On one occasion, when about to exhibit in Albany, and knowing that his whole outfit would that day be attached for debt, he ordered the parade to start early, as he intended to give them a "long ride." The procession accordingly started on what has passed into circus history as the "silent parade," for, leaving the city in all the glory of spangle and tinsel, the showmen never rested until they had reached the State line, while the sheriffs, waiting at the tents in Albany for the parade to return, had the poor satisfaction of attaching the almost worn-out and quite worthless canvas.

I have often been asked what it costs to start a circus and menagerie. This is a most difficult question to answer, since it depends entirely upon the size and pretensions of the enterprise in question. Shows vary in size from cheap affairs, capable of being carried in three railroad cars, to the elaborate institutions which require two long special trains for their transportation. The expense of running a large show is enormous, although in advertising this expense is usually exaggerated. There are a great many traveling tented exhibitions which "bill," or advertise, like a circus, and in the eyes of the general public pass for circuses, but which, in reality, are variety exhibitions given under canvas.


In the eye of the law a circus must have feats of horsemanship in its program, and such shows have to pay a "circus" license, which in some States and cities is very high. If, however, the shows do not give any riding, their performance simply consisting of leaping, tumbling, and athletic feats, then a license may be taken out at a greatly reduced price; and this accounts for the almost numberless small shows which annually tour the country. Of the circus and menagerie show proper I do not think there are more than twenty in America; but of tented exhibitions, billed as "railroad shows," there are several hundred. The tented exhibitions employ from fifty to six hundred men each, and the capital invested in them runs from $5,000 to $250,000.

Many of the smaller shows are fitted out economically by purchasing from the larger ones paraphernalia that has been used a season or two. For example: the canvases used an entire season by a large show may be purchased cheaply, because it is essential to the attractiveness of a really great amusement institution to have each season a new, white "spread." The old canvas, if not sold to the smaller showmen, is disposed of to the paper manufacturers at about one and one-half cents the pound.

The same rule of enforced replenishment applies to wardrobe and general paraphernalia. In this way a beginner in the circus business may, by judicious investment in second-hand bargains, start out with a very fair outfit secured at a much smaller cost than if he were compelled to purchase everything new. And, in this connection, let me say that I know of no other business enterprise in which new material costs so much, and when sold at second-hand realizes so little. One of the largest shows ever organized in this country, and which was reputed to be worth more than half a million dollars, was inventoried on the death of one of the proprietors, with a view to selling the estate of the deceased, and, to the great surprise of the executors, was found to reach in value only about $200,000.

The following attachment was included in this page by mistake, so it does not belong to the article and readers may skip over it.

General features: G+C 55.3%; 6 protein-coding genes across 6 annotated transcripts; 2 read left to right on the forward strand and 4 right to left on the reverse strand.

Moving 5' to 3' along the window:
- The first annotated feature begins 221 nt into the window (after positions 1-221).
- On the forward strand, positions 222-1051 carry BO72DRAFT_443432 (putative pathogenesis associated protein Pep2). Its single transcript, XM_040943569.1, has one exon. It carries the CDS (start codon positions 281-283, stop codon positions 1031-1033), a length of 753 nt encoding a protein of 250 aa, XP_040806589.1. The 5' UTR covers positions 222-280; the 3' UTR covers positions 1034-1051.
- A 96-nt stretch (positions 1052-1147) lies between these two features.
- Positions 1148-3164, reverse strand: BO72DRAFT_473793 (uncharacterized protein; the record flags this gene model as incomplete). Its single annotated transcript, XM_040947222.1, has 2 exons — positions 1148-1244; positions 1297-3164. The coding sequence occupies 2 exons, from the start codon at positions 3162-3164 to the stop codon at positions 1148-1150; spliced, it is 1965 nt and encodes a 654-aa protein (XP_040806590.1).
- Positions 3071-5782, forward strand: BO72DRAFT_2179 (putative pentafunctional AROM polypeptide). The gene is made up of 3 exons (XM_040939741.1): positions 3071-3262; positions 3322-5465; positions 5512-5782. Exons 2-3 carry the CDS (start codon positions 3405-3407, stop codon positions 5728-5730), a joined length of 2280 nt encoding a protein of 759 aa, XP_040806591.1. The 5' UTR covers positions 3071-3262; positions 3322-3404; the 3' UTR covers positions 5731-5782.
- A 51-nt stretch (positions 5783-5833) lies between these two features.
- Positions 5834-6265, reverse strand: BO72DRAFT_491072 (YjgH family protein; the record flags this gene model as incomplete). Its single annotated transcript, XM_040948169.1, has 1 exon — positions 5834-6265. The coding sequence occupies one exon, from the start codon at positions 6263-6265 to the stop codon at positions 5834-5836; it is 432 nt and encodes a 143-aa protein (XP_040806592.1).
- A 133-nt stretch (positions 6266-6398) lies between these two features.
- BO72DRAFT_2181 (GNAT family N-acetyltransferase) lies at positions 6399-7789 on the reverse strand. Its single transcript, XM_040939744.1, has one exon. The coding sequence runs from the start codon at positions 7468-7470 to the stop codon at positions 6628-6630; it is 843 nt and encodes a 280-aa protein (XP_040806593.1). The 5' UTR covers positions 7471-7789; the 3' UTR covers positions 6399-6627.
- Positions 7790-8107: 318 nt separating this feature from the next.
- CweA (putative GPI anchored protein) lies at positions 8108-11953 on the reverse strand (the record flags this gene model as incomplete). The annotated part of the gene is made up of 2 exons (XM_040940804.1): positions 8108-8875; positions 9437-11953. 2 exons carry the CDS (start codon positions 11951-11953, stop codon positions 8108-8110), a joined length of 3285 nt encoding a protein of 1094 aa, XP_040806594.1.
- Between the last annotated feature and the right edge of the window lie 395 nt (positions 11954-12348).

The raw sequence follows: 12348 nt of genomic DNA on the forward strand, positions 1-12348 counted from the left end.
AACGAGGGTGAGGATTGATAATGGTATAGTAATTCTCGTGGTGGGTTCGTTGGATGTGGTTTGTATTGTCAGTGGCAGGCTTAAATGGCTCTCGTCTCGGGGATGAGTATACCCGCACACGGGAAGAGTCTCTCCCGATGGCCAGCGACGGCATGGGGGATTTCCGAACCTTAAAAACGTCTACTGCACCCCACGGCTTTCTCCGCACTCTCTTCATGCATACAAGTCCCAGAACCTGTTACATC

Twenty years ago a show with a daily expenditure of $250 was thought extravagant, while fifty years ago a circus whose receipts averaged sixty dollars a day was considered to be doing a good business. To-day there is one show the expenses of which are undoubtedly more than $3,500 a day, although it is surprising what wonderful displays are made by others at a cost of less than $1,000 a day. The reason for this is that, above a certain amount, the expenses depend largely upon the amount of advertising done. It is amusing, however, to note the manner in which all of them, big and little, claim to be the largest and most expensive attractions in the country. Many smaller showmen use the same billing matter as the largest ones, and scores of lines can be read in the circus advertisements of to-day that have done duty for many years.


It is almost impossible to give an intelligent idea of the cost of wild animals, since this depends entirely upon the operation of the law of supply and demand. The cost of cages varies, of course, according to size and decorations, and the same observation applies to the railroad cars. The most expensive of the latter are the highly ornamental cars used for advance advertising. These are comfortably, and even elaborately, fitted, and are provided with a huge paste boiler and other conveniences. They cost anywhere from $3,000 to $7,000. The flat and stock cars used by circuses are much more substantially constructed than the ordinary ones used in the railroad freight business, and are considerably larger, most of them being sixty feet in length and fitted with springs similar to those of passenger coaches. Cars of this description cost from $500 to $800 each; passenger coaches from $1,500 upward, according to the quality of interior, fittings and decorations.

Some circus proprietors also have their own private cars, fitted with every imaginable convenience and luxury, and such a car costs high in the thousands. The expense of the wardrobe depends, of course, on the amount used and its quality, and whether the costumes are intended for a spectacular show or for an ordinary circus. The wardrobe and papier mâché chariots used in the production of our "Congress of Nations" cost Mr. Barnum and myself more than $40,000, and I am told that Mr. Bailey expended a like amount on his "Columbian" display.